Holiday shoppers abandoned their early reluctance and boosted spending as the season wore on, pushing U.S. sales to the biggest increase in more than a decade, according to research firm Customer Growth Partners.
On Tuesday, the firm raised its holiday sales estimate to a 4.9 percent gain over last year, to $637 billion. That would be the biggest increase since 2005. Customer Growth had previously predicted a 4.1 percent advance.
Online sales grew an estimated 15 percent, up more than a percentage point from the firm’s previous forecast. Sellers of consumer electronics, home-improvement goods, beauty products, and toys saw robust sales and minimal markdowns, according to Craig Johnson, Customer Growth’s president. Low unemployment and fuel prices, as well as real disposable income gains, boosted spending.
Then there was clothing. “You saw rampant discounting,” with 40 percent off required to even get customers in the door and half off to get them to buy, he said.
“If your name is Home Depot, your margins are going to be great,” Johnson said in an interview. For clothing and department-store chains, “you’re going to have trouble.”
Pre-election jitters and unseasonably warm weather produced a slow October that bled into a similarly wan November—until the middle of the month, when spending came back, Johnson said. Even the normal early-December slowdown, when shoppers take a break between Thanksgiving sales and last-minute deal frenzies, was shallower than normal, he said. The firm’s forecast excludes sales from autos, auto parts, fuel and restaurants.
The post-Christmas week is shaping up strong, Johnson said, helped by a variety of factors including most workers getting Dec. 26 off. Retailers in recent years have increasingly seen the week after the holiday, when customers make returns and exchanges, as a chance to lure them with a new selection of full-price merchandise.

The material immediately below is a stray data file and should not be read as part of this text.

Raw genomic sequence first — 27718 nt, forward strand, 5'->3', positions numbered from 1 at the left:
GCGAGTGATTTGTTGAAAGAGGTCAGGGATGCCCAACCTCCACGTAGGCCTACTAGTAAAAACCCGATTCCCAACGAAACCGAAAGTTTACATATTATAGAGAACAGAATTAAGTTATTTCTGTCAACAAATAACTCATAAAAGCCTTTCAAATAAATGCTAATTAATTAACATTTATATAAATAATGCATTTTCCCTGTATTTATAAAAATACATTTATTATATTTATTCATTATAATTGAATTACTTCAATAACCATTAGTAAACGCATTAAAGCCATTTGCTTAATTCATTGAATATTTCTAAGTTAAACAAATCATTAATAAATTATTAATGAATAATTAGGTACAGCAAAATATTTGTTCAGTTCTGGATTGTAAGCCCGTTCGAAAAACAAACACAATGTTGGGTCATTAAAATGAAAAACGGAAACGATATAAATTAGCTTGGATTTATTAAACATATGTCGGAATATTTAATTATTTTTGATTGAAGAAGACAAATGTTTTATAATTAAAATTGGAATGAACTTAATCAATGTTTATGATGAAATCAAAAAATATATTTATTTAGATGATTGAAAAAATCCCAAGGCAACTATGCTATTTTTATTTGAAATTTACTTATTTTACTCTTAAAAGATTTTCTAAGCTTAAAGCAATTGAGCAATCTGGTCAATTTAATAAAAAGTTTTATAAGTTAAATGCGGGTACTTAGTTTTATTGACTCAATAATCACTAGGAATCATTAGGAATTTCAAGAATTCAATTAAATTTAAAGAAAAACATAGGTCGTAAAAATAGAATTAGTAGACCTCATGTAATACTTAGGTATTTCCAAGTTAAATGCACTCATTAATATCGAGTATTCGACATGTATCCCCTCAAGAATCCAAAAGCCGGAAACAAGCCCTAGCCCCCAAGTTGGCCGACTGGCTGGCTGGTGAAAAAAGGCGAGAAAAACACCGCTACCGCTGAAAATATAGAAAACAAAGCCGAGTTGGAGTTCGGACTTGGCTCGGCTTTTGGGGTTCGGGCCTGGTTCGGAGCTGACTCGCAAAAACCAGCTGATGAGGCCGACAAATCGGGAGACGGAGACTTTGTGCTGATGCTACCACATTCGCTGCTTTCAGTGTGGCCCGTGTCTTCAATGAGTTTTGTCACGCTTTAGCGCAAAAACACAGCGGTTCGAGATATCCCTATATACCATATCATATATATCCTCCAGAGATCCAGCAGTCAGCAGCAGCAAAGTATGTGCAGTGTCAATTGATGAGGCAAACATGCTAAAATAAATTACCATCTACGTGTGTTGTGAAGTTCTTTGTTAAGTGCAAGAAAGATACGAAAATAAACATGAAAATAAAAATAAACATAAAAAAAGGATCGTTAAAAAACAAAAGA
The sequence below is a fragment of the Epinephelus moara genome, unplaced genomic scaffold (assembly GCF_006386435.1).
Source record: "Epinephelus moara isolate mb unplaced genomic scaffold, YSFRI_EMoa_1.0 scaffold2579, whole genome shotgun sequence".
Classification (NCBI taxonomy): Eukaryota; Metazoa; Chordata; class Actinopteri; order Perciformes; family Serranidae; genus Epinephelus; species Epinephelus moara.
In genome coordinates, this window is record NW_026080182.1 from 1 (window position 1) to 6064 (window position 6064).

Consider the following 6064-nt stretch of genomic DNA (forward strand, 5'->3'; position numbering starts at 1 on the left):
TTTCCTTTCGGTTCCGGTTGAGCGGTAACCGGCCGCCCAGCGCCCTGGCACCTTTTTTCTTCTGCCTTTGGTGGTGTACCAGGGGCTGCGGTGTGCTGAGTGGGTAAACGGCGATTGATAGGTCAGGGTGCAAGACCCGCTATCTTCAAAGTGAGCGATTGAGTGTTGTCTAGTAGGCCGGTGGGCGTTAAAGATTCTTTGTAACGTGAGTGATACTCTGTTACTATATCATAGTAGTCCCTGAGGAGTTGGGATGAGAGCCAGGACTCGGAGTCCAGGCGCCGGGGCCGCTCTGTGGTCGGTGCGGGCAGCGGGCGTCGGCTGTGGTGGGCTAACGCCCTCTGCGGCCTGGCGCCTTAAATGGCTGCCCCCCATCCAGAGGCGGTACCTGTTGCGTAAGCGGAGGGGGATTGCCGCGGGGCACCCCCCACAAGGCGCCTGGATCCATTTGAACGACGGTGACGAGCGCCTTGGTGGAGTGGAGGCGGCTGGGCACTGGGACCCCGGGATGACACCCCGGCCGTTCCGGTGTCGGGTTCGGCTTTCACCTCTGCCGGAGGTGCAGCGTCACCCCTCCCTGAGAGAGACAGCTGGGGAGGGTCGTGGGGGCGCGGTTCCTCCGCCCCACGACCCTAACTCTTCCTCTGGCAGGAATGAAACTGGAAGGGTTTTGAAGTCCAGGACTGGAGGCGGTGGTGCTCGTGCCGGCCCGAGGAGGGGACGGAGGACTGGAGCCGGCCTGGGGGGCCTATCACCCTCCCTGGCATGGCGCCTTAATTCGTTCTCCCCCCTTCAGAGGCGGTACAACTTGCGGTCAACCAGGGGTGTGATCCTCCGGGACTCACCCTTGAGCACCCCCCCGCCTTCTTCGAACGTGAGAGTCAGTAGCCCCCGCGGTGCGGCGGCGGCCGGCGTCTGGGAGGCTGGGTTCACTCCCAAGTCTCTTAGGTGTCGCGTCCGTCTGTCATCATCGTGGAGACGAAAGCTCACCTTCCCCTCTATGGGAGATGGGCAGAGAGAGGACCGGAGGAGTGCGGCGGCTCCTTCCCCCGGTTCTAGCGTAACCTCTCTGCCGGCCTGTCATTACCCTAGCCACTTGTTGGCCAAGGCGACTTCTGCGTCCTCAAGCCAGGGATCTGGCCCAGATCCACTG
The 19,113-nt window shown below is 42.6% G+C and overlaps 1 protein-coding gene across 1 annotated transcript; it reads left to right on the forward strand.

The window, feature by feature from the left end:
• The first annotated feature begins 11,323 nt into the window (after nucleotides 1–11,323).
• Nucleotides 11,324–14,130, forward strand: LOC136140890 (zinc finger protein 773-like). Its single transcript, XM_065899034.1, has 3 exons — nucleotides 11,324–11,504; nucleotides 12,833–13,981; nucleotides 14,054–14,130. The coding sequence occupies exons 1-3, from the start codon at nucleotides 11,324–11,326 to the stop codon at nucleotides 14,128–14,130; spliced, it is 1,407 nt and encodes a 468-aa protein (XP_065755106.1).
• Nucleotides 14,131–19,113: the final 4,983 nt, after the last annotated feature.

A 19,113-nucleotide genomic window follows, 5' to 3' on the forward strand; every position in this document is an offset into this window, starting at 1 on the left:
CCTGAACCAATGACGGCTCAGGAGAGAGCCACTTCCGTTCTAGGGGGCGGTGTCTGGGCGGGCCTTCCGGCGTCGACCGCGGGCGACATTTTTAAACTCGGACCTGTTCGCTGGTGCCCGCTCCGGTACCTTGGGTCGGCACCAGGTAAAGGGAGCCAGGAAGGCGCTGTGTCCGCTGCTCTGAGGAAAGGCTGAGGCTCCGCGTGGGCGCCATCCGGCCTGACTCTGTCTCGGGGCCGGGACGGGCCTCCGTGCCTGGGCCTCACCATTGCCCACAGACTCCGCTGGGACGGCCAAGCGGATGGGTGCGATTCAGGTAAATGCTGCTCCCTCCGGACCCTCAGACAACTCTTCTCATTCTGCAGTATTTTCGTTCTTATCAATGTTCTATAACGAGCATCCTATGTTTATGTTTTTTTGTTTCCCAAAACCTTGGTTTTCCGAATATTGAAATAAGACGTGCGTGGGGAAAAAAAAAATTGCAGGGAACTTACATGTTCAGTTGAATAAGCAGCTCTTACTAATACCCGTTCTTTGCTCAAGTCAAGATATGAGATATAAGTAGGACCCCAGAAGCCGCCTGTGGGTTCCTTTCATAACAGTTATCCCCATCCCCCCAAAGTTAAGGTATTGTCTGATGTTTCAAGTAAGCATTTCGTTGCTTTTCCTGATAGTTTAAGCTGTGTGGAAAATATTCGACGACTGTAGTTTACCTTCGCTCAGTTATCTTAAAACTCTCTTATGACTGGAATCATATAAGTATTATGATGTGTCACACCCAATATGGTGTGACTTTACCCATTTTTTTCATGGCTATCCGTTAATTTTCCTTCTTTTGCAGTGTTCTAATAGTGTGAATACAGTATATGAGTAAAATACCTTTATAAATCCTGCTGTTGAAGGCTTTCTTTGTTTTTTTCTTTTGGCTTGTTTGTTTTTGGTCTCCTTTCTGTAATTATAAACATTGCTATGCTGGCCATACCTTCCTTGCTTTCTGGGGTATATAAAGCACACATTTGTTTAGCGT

“Instead of just being a neutral or a negative, it’s a plus,” he said.
Amazon's best season
Amazon.com Inc. said it had its best holiday season yet, having shipped more than 1 billion items through its Prime and Fulfillment services, and receiving a record number of orders for its own Alexa devices.
Sales for Echo speakers based on Alexa’s voice-recognition software were nine times more than the 2015 holiday season, Amazon said in a statement Tuesday. The Seattle-based company had trouble keeping them in stock despite “ramped-up production,” said Jeff Wilke, chief executive officer worldwide consumer.
Gauging demand for a product is difficult. Retailers risk losing money by overstocking or missing sales and disappointing shoppers by not having enough items available. Amazon actually sold out of its Echo speakers in mid-December. The Echo shortage shows voice-activated assistants are resonating with shoppers. Consumers can use voice commands on the gadget to order pizza, check homework, play music, among other tasks.
“Echo and Echo Dot were the best-selling products across Amazon this year, and we’re thrilled that millions of new customers will be introduced to Alexa as a result,” Wilke said.
More than 70 percent of Amazon users shopped using a mobile device during the holiday, Amazon said.